Training for a swim-bike-run triathlon means many hours of repetitive motion. While you can’t race with music, it can be an enormous help as you train. And the songs that uplift you during your workouts can be useful in the race itself, as you can carry the music in your head to help you find the right pace at the start, keep a steady rhythm in the middle, and push through to a strong finish.
Music Strategies for Training
If you’re training over the winter or in a rainy climate, you’ll probably be putting in many hours on your bike trainer. Nothing breaks up the monotony of a long trainer ride like music. (For safety, don’t use earphones while riding in open traffic!) Choose channels you enjoy to help keep you motivated and present—and to help you develop a regular, steady cadence.
For example, to set a good rhythm for climbing in a low gear, choose tracks with a steady tempo between 60 and 80 beats per minute, and sync your pedal stroke to the music. (Use the second hand on your watch to estimate beats per minute or use an online calculator.) For cruising, look for tempo around 90 beats per minute. And to work on an efficient pedal stroke, spin in an easy gear at 100–110 beats per minute, focusing on a smooth stroke cycle with no bouncing—no matter how much you like the song.
Choose a station you like and develop an approach to every song: change your gearing every time there’s a key change; gear down and stand during each chorus. Be creative, and the time will fly by.
You can also use music to alternate your trainer workout. This works well when you’re putting in wintertime-based miles and just need time in the saddle. Choose a station you like and develop an approach to every song: change your gearing every time there’s a key change; gear down and stand during each chorus. Be creative, and the time will fly by.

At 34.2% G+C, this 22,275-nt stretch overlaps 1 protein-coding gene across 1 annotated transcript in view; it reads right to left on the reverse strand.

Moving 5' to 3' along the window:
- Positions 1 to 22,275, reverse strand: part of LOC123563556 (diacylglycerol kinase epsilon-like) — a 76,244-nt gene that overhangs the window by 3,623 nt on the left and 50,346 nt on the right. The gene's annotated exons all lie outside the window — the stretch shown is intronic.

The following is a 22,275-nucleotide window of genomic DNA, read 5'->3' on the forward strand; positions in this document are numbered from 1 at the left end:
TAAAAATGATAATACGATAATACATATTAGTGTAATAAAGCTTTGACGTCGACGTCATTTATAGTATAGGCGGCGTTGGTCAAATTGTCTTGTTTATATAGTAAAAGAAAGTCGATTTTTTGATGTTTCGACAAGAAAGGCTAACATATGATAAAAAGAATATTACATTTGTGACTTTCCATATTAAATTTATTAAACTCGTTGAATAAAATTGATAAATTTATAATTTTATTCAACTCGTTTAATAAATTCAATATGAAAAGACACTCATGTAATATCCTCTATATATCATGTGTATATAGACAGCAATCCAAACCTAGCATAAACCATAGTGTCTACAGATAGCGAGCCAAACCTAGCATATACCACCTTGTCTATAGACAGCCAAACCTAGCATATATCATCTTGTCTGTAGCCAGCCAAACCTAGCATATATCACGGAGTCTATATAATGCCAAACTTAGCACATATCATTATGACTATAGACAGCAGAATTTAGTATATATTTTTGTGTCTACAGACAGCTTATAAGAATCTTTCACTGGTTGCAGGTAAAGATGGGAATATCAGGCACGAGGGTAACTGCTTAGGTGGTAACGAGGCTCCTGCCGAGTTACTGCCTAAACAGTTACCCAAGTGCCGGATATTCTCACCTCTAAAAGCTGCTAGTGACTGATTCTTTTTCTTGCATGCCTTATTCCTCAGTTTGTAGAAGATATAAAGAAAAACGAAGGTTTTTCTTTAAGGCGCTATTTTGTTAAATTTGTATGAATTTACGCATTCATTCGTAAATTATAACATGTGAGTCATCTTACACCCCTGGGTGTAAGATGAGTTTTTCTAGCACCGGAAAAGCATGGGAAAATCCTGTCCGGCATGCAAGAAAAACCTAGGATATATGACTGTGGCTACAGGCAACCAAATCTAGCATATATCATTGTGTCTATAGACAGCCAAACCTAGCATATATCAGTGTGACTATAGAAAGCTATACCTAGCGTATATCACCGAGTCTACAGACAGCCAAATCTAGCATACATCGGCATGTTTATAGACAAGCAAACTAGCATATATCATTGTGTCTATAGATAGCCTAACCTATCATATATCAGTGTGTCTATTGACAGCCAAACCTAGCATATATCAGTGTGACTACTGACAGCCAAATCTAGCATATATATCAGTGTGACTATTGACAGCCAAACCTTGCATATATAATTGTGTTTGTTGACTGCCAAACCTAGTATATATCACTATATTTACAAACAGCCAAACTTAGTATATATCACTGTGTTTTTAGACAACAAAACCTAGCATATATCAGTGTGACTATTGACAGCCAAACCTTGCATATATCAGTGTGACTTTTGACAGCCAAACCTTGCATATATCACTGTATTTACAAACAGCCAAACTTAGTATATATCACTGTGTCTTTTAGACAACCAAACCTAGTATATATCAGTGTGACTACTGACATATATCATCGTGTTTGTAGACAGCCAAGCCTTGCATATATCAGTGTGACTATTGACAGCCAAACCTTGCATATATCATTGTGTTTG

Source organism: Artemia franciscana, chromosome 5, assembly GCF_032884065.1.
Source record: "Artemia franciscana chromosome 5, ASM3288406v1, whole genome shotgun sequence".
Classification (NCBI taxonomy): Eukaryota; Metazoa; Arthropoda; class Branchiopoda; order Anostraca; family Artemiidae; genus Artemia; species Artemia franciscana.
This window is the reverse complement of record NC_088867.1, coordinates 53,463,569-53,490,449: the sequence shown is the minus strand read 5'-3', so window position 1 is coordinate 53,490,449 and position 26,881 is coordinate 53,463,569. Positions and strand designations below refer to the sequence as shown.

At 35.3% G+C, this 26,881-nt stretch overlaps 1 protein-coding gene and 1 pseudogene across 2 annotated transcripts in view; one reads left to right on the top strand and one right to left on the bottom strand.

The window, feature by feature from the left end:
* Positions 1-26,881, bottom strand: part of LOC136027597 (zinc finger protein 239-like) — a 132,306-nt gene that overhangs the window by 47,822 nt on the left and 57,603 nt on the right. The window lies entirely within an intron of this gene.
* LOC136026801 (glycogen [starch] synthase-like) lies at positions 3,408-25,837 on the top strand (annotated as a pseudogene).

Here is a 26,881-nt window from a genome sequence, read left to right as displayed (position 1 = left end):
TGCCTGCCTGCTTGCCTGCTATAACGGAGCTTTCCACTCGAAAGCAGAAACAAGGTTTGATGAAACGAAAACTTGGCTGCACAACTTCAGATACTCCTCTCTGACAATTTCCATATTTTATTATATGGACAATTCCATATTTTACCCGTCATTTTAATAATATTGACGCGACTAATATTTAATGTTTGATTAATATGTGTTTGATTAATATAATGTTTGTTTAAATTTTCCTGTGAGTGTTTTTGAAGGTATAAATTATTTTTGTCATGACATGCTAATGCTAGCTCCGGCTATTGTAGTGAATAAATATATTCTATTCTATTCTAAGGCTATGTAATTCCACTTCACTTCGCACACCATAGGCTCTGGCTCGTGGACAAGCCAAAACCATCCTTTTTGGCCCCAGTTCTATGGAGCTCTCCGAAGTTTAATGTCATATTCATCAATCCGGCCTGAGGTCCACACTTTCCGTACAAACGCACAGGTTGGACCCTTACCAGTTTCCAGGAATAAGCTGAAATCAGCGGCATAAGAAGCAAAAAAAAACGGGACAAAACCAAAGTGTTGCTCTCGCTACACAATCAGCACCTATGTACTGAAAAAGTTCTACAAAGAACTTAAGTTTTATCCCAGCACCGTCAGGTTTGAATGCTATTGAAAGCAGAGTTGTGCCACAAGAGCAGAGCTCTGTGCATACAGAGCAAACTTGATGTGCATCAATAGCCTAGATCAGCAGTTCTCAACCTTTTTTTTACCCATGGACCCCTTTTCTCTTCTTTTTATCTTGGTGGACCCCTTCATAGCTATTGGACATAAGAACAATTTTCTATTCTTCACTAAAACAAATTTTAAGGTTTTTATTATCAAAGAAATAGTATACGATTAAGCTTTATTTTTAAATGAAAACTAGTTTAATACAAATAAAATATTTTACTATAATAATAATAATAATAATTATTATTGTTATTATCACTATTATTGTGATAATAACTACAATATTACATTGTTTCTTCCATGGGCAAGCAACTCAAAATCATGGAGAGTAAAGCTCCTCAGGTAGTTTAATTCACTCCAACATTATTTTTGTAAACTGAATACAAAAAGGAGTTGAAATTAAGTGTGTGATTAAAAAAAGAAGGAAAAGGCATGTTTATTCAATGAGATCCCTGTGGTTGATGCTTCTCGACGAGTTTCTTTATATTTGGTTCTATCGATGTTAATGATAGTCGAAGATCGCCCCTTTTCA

Here are a few stations that have been inspiring my bike training lately:
If you’re running on a treadmill or empty track, music can help keep you engaged. In my training for ultra-distance runs, I’d save my headphones for the last hour of a four-, five-, or six-hour run. It gave me something to look forward to as the miles wore on. To keep from being dependent on any particular playlist, I like to stream stations in genres I don’t know well, finding new gems to inspire me.
Here are a few stations that have been keeping my interest for that last hour:
To help manage your pacing, go for more mellow channels during the early part of your workout, and more uptempo channels as you pick up the pace for intervals and toward the end of a long workout.
Race Day Strategies: Now It’s All in Your Head
As you listen to music during training, find songs that help you set the right mood: rhythmic for settling into a swim stroke, steady for climbing on the bike, uplifting for the run. You could memorize an entire song or choose a chorus to sing to yourself during the race.
On race day, you’ll leave the headphones behind, but you can carry the music with you mentally. Remember the songs that helped you start at a sustainable effort. Sing one in your head until you’re ready for the next one—I’ve had a single song carry me through a 1,500-meter swim, and I’ve had others pop into my head but immediately go right back out. Stay open to what comes. Let the tempo help you keep the right pace for each section of the race. Let the lyrics inspire you. Race day is a celebration of all the work you’ve put in over the months, and a great time to replay your greatest hits from training—both the workouts that brought you to this point, and the soundtrack that helped you get there.
Photo via istock
Sage Rountree (sagerountree.com) is an internationally recognized authority in yoga for athletes and an endurance sports coach with certifications from USA Triathlon and RRCA. Her six books include The Athlete’s Guide to Recovery and Racing Wisely, and she contributes regularly to Yoga Journal and Runner’s World.
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